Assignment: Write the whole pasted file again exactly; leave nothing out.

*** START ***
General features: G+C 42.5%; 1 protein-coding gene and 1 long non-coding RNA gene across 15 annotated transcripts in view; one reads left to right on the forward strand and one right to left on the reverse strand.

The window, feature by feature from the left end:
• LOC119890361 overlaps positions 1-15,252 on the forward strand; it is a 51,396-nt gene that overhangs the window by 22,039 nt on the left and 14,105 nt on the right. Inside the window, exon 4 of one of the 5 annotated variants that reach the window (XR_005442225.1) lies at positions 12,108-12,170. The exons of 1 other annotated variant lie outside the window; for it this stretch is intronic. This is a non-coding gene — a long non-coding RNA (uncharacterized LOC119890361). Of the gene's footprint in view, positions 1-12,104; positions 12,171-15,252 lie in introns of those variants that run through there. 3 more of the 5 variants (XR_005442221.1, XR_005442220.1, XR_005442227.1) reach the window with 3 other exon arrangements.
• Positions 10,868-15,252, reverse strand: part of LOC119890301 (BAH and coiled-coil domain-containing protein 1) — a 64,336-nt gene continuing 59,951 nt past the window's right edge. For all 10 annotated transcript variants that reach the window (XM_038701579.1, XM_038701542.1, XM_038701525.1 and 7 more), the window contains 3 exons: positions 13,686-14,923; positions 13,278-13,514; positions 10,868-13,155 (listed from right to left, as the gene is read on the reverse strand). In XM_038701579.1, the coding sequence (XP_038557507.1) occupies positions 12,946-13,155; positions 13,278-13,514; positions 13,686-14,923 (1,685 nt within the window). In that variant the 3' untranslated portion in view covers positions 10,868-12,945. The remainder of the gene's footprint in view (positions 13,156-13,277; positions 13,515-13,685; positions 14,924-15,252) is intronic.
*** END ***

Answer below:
General features: G+C 42.5%; 1 protein-coding gene and 1 long non-coding RNA gene across 15 annotated transcripts in view; one reads left to right on the forward strand and one right to left on the reverse strand.

The window, feature by feature from the left end:
• LOC119890361 overlaps positions 1-15,252 on the forward strand; it is a 51,396-nt gene that overhangs the window by 22,039 nt on the left and 14,105 nt on the right. Inside the window, exon 4 of one of the 5 annotated variants that reach the window (XR_005442225.1) lies at positions 12,108-12,170. The exons of 1 other annotated variant lie outside the window; for it this stretch is intronic. This is a non-coding gene — a long non-coding RNA (uncharacterized LOC119890361). Of the gene's footprint in view, positions 1-12,104; positions 12,171-15,252 lie in introns of those variants that run through there. 3 more of the 5 variants (XR_005442221.1, XR_005442220.1, XR_005442227.1) reach the window with 3 other exon arrangements.
• Positions 10,868-15,252, reverse strand: part of LOC119890301 (BAH and coiled-coil domain-containing protein 1) — a 64,336-nt gene continuing 59,951 nt past the window's right edge. For all 10 annotated transcript variants that reach the window (XM_038701579.1, XM_038701542.1, XM_038701525.1 and 7 more), the window contains 3 exons: positions 13,686-14,923; positions 13,278-13,514; positions 10,868-13,155 (listed from right to left, as the gene is read on the reverse strand). In XM_038701579.1, the coding sequence (XP_038557507.1) occupies positions 12,946-13,155; positions 13,278-13,514; positions 13,686-14,923 (1,685 nt within the window). In that variant the 3' untranslated portion in view covers positions 10,868-12,945. The remainder of the gene's footprint in view (positions 13,156-13,277; positions 13,515-13,685; positions 14,924-15,252) is intronic.